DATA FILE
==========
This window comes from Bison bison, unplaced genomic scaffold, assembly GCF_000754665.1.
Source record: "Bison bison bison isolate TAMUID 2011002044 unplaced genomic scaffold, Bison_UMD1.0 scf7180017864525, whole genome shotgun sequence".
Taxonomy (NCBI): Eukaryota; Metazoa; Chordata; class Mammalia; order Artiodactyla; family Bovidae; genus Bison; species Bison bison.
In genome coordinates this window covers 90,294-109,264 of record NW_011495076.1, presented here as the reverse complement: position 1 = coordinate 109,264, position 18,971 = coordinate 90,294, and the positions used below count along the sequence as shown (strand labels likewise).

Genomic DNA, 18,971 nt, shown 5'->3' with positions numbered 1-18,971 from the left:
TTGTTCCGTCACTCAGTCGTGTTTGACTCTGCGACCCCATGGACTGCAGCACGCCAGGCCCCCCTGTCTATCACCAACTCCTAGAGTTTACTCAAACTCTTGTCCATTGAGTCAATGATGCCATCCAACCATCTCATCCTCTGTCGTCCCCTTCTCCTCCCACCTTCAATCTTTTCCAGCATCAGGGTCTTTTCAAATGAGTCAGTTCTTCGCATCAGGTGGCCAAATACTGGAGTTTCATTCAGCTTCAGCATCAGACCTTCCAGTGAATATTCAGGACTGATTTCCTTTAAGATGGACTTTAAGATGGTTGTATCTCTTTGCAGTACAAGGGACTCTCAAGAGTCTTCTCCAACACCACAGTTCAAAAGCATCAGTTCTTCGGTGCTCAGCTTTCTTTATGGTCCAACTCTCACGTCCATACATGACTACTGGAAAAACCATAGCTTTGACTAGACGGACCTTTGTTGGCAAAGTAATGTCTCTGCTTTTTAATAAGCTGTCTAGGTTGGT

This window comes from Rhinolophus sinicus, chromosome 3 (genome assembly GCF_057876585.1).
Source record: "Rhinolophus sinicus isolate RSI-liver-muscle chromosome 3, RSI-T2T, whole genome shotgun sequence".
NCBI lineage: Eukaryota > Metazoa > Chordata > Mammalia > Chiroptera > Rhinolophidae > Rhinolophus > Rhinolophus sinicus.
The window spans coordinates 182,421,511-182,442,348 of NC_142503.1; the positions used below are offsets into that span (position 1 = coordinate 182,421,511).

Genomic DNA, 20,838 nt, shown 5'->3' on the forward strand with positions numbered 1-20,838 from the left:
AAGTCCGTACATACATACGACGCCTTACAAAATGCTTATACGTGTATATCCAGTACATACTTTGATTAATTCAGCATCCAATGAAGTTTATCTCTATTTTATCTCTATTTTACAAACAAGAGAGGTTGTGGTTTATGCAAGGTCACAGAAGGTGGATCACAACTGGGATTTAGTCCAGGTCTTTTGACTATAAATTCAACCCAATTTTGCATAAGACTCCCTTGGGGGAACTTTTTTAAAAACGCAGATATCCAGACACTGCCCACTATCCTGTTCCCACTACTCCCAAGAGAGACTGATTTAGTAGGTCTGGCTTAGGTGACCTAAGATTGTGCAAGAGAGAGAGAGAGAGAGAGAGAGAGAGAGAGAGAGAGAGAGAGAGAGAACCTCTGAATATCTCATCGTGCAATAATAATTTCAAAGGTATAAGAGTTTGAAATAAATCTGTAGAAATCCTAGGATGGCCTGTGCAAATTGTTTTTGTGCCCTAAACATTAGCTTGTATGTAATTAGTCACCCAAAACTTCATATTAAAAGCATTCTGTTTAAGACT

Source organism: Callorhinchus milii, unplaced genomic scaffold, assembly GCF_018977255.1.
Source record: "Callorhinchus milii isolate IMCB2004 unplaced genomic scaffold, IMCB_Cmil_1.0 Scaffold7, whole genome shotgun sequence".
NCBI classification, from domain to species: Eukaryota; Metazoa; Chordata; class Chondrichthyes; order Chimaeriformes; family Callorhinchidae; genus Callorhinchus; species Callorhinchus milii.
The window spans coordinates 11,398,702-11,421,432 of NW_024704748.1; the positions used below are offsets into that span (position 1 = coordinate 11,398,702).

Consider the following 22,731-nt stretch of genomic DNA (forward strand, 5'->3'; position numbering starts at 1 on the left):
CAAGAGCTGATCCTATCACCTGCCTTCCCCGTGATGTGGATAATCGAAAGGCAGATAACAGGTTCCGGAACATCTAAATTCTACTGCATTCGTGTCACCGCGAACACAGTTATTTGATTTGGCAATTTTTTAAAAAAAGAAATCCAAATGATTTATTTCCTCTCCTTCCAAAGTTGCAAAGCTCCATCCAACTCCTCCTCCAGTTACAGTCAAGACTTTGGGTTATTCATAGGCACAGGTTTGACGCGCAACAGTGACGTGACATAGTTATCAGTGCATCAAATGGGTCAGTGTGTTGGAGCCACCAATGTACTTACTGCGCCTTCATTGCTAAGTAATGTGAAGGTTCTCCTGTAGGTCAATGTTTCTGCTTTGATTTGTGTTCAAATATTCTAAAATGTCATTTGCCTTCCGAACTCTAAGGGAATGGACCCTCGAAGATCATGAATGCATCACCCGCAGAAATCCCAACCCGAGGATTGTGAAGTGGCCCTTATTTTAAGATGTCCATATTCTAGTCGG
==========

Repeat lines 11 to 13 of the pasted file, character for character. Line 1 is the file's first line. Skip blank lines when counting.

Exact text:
Genomic DNA, 20,838 nt, shown 5'->3' on the forward strand with positions numbered 1-20,838 from the left:
AAGTCCGTACATACATACGACGCCTTACAAAATGCTTATACGTGTATATCCAGTACATACTTTGATTAATTCAGCATCCAATGAAGTTTATCTCTATTTTATCTCTATTTTACAAACAAGAGAGGTTGTGGTTTATGCAAGGTCACAGAAGGTGGATCACAACTGGGATTTAGTCCAGGTCTTTTGACTATAAATTCAACCCAATTTTGCATAAGACTCCCTTGGGGGAACTTTTTTAAAAACGCAGATATCCAGACACTGCCCACTATCCTGTTCCCACTACTCCCAAGAGAGACTGATTTAGTAGGTCTGGCTTAGGTGACCTAAGATTGTGCAAGAGAGAGAGAGAGAGAGAGAGAGAGAGAGAGAGAGAGAGAGAGAGAGAACCTCTGAATATCTCATCGTGCAATAATAATTTCAAAGGTATAAGAGTTTGAAATAAATCTGTAGAAATCCTAGGATGGCCTGTGCAAATTGTTTTTGTGCCCTAAACATTAGCTTGTATGTAATTAGTCACCCAAAACTTCATATTAAAAGCATTCTGTTTAAGACT

Source organism: Callorhinchus milii, unplaced genomic scaffold, assembly GCF_018977255.1.